As the NFL struggles to deal with the Ray Rice domestic violence incident, feminists and liberals have come out in force to decry the violence against women and re-ignite the “War on Women”. The NFL and players have been labeled as sexist, as noted on Huffington Post: “By some tiny amount each one of those things lowers the level of basic human respect for women in sports. And sooner or later, there are so many tiny amounts that the level of basic human respect is gone altogether.”
The NFL has also been labeled as misogynistic according to this feminist, “In addition to the whole ‘One of our teams is named for a racial slur’ thing, the NFL has a culture of sexism bordering on misogyny. There, I said it. And I meant it too. From the cheerleaders for my beloved Oakland Raiders being forced to sue for their pay to the rather ridiculous hygiene rules placed on the Buffalo Bills’ pom-pom wielders, what women have to put up with to be involved with football makes my feminist skin crawl.”
Yet are they selective in their outrage of violence against women and how it is interpreted?
The media is promoting the well-celebrated “Fifty Shades of Grey” – an erotic novel notable for its explicitly erotic scenes featuring elements of sexual practices involving bondage/discipline, dominance/submission, and sadism/masochism. The “mommy porn” book is being made into a movie that has been described as “tasteful and artistic” and a female actress in the movie has said, “It’s going to be beautiful”.
Controversy surrounds the explicit nature of violence in this novel, questioning whether being submissive sexually is not tantamount to being the victim of abuse.
Of course, liberals deride this opinion and insist that this is a “result of women’s ‘current anxieties about equality’ and that it ‘doesn’t mean that it’s ‘evidence of unhappiness, or an invalidation of feminism,’ …it might actually be a sign of progress that millions of women are so hungrily pursuing sexual fantasies independent of men.” A Huffington Post critic argued that interest in the series was not a trend, but squarely within the tradition and success of the romance category which is driven by tales of virgins, damaged men and submission/dominance themes.
Violence against women can be found on Web sites/Tumblr pages promoting bondage/dominance/S&M/BDSM, which are ABUNDANT. There’s sandmdating.com, bdsmcafe.net, homemadebdsm.com, twistedmonk.com, ropefashions.com, extremerestraints.com, forcedsexvideosites.com, meetbdsm.com, dungeonnet.com, hogtied.com, sadoslaves.com, shadowslaves.com, whippedass.com, shackledmaidens.com, dominatedgirls.com, fuckandchokeme.tumblr, pullmyhair.tumblr, etc.
“The NFL’s stance is clear. It is more concerned about making money than it is about holding men accountable for violent and abhorrent behavior toward women.”
“This violence (against women) manifests from the culture of sexism in football. From the skimpy, sexualized “uniforms” cheerleaders are forced to wear to the denigrating ads during big games from companies like GoDaddy, the message is clear: Women are objects and it’s OK to use, abuse and disrespect them.”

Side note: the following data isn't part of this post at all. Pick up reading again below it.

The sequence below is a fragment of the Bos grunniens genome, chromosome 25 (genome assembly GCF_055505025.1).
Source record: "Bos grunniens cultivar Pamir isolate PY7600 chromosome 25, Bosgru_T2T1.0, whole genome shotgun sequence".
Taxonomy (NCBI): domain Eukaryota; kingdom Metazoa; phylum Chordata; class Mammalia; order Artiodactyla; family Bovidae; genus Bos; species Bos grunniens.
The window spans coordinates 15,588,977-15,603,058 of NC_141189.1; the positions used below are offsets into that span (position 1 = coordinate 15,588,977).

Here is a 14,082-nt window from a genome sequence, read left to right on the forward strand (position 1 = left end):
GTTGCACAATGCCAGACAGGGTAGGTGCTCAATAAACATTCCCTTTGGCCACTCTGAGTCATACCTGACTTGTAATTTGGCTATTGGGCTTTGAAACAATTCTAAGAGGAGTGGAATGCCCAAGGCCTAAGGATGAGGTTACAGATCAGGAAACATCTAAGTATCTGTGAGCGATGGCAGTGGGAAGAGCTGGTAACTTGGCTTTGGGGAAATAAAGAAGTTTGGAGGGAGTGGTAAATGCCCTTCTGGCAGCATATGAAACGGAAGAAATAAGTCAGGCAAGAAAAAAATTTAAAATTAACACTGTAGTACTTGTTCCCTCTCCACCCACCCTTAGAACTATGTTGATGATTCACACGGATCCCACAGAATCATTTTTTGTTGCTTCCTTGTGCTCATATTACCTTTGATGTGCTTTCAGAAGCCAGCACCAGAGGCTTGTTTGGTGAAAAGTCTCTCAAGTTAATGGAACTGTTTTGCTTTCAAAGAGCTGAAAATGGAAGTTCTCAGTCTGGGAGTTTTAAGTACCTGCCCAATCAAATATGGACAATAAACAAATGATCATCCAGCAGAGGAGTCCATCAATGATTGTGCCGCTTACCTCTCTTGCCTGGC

“That is a deal breaker. It should be over. There are things you accept in relationships with people. There are things you accept in partnerships, and on teams. There are things you don’t accept.”
“As Americans grow increasingly frustrated with the way National Football League officials handle incidents of violence against women, the country has been engaged in a national conversation about intimate partner violence.”
“This isn’t just a domestic abuse issue. This is an issue of basic human dignity and respect.”
What about human dignity and respect? I’ve wondered why the feminists are not outraged about the violence that women condone – women who say “yes” to violence. Does “yes” to violence mean it is acceptable? Does it not send a mixed message? How can one reconcile that “human dignity” and “respect” means acceptable levels of violence? Does this consensual violence not perpetuate more violence against women?
You will find acceptable levels of violence against women all over the Internet. Slapping, scratching, choking, and many other acts of violence that women allow to happen to them. Are these examples of things you accept in a relationship or that you don’t (or that you want women to accept)? Below are pictures of consensual violence that I found on the Internet. NOTE: These are some of the most “respectable” pictures I could post here. Pictures considered porn are not suitable to publish here.
I understand the difference between domestic violence and consensual violence between people in the privacy of their bedroom. What concerns me is the perception that consensual violence against women is promoted and celebrated and is considered “empowering”. This sends a confusing message to men (yes, some men are confused by feminists’ objectives) and to the young women of today: How can a young man or woman decry violence against women while at the same time find violence makes them more powerful?
This type of “respect” and “dignity” is prevalent on Tumblr, especially on teens/young women’s pages. Is this what parents want for their children? For their young teen/woman to be seen as a sexual object or to have them give approval to violence against their bodies? It’s a disturbing trend that shows a level of disrespect for women wrapped in the guise of “empowerment” that I would hope people would recognize as a part of the war on women.
My post does not seek to condone any violence against women. If you or someone you know needs help with domestic violence, please call the National Domestic Violence Hotline: 1-800-799-7233.